For those of you seeking a Masters degree, find a subject you love as much as Mitch Trubisky loves level 202 of Matt Nagy’s offense.
The Bears quarterback met the media at Halas Hall for the first time this offseason Wednesday following the second open OTA, saying the difference in his familiarity and comfort level in the scheme is stark.
“We’re just playing football. It makes it fun,” Trubisky said. “And you kind of see why everything happens and everyone’s on the same page and you kind of see everything come to fruition."
None of this should come as surprise. After all, this is the time of the year when seemingly everyone’s enhanced knowledge around the NFL is night and day from the previous season, and not everyone is entering Year 2 of the same offense for the first time in his professional career like Trubisky.
Nagy said last week with “pure conviction we’re in 202 right now” and Trubisky’s doing things now “that last year at this time he wasn’t even close to.” That means reacting to what the defense is showing — and adjusting — and also teaching and explaining things to his newer teammates.
“It's just not second-guessing and being in the head, and being able to teach it to everyone else on the offense. So that's the goal to reach to, just master something where you know it so well you can even teach it to anybody,” Trubisky said.
Unofficially, that was part of Chase Daniel’s role last season as the Bears experienced backup steeped in Nagy’s offense serving as an on-field coach for the young franchise signal caller. Now, Trubisky is starting to sound more like that seasoned veteran, coming off a season in which he logged a 95.4 passer rating and 24:12 TD-INT ratio for the NFC North champions.
Offensive coordinator Mark Helfrich, who actually dropped the “night and day” description Wednesday for Trubisky’s offseason relative to a year ago, expounded on how he knows his young quarterback is picking up what his coaches are putting down.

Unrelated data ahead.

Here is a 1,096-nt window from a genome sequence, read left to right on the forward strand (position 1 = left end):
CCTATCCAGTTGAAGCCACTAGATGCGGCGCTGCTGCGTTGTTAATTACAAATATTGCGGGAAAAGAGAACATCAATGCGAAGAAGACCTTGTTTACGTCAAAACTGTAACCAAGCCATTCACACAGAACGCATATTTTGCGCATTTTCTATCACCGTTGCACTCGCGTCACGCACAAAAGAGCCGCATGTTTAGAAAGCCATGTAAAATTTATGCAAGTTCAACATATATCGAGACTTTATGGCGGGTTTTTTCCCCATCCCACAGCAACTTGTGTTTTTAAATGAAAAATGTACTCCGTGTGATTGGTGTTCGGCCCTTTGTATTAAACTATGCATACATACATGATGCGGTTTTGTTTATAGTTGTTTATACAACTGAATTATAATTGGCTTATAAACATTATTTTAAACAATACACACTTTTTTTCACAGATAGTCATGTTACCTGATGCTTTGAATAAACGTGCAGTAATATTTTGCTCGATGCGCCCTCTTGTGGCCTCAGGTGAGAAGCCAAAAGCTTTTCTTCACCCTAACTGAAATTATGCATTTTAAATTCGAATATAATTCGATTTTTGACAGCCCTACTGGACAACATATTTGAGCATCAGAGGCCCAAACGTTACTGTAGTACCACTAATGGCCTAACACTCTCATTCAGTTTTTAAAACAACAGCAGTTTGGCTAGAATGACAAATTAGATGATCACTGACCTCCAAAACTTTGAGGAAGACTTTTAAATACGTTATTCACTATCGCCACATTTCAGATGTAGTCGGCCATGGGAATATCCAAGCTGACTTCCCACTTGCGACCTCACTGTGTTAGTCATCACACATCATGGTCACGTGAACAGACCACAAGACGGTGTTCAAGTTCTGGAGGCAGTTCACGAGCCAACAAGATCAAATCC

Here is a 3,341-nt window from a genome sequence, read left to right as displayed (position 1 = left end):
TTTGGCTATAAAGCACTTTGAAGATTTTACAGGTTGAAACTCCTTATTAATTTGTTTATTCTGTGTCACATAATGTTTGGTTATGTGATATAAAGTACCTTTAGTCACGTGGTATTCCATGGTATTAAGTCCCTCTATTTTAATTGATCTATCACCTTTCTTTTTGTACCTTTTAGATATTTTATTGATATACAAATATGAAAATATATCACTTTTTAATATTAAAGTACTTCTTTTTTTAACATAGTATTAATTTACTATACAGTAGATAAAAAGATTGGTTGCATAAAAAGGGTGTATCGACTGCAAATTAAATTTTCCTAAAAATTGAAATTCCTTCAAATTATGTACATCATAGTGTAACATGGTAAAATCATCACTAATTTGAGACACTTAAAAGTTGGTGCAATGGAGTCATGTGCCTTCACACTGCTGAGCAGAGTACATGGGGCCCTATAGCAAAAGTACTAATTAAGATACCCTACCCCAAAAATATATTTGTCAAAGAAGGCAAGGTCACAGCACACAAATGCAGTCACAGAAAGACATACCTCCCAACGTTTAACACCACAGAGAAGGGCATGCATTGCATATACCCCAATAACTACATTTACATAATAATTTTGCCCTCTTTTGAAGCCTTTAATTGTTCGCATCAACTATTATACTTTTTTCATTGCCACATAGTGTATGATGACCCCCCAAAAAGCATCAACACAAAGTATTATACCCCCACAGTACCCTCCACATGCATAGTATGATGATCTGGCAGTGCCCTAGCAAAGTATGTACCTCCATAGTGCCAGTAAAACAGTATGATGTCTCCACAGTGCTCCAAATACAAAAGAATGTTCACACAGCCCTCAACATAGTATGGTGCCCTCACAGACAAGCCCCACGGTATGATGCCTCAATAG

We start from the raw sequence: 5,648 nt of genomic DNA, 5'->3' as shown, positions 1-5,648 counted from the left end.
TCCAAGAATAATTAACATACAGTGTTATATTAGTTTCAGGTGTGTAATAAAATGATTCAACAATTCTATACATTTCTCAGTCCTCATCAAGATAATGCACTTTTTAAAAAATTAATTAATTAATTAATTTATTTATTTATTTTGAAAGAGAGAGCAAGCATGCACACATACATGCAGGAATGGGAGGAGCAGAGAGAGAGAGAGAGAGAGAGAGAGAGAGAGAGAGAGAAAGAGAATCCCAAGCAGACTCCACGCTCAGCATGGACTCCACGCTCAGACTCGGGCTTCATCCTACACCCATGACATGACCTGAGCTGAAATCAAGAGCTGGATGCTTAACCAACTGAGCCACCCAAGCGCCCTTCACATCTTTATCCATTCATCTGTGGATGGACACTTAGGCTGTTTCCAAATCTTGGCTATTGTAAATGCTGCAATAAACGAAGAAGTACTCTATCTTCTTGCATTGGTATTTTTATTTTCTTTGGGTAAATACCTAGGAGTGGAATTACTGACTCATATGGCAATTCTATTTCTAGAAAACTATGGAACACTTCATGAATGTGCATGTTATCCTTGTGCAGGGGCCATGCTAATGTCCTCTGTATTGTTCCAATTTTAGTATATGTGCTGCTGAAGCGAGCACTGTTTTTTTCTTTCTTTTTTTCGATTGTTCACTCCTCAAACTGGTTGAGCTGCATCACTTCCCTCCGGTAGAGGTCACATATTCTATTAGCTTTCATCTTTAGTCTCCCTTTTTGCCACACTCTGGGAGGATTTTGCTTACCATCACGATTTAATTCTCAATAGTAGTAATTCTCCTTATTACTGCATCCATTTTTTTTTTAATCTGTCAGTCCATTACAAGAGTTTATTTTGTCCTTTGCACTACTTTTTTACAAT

“Absolutely teaching. And communicating," Helfrich said. "That’s one thing, again, when you’re going through that the first time you kind of tend to go internal. You try to survive with what’s your world, not ‘hey dude, I need you right here to do this.’ And that’s much more of what he’s done, what the other receivers have done, what the other running backs have done that have been here."
It’s a critical development with Trubisky receiving another influx of new resources obtained by the Bears specifically to foster his growth. His ability to articulate and help rookies David Montgomery or Riley Ridley get lined up, or communicate with 21-year-old C James Daniels in his first full NFL offseason at a new position is vital.
Trubisky’s 2018 season, relatively speaking, was a major success. He intermixed incredibly bright flashes, franchise QB-caliber moments, with others that illustrated inconsistencies and growing pains. Again, about what we should expect from one of the least experienced first-round quarterbacks ever entering the NFL.
There’s obviously plenty of room for improvement. Trubisky, who had a tendency last season to sail the deep ball, quipped at one point Wednesday in response to a question about the Bears’ ongoing kicking competition and fans rabid interest in it.
“I know for me, a lot of my throws, [fans] are just going after them. But that is what it is at that point. I guess it’s the trend. People follow trends. They follow things that are popular and things that are fun to talk about. Once we take care of it, it won’t even be a thing.”
If overthrowing open receivers on vertical routes was last year’s trend, and that's probably a stretch, this offseason's rage seems to be the number of signs pointing toward Trubisky's growing confidence. Another stretch? Of course only time will tell, but it certainly sounds like he's in an encouraging stage in his development.
"I feel really great out there. I feel very comfortable," Trubisky said. "It's just a lot of fun to be back in Chicago with the boys playing football again. I think smooth is really a good word to describe how things are going. Everyone's on the same page. Everyone knows what they're doing in Year Two in this offense, so it's a lot of fun just getting out there and going through it and just being even more detailed than we were last year within every single and each play."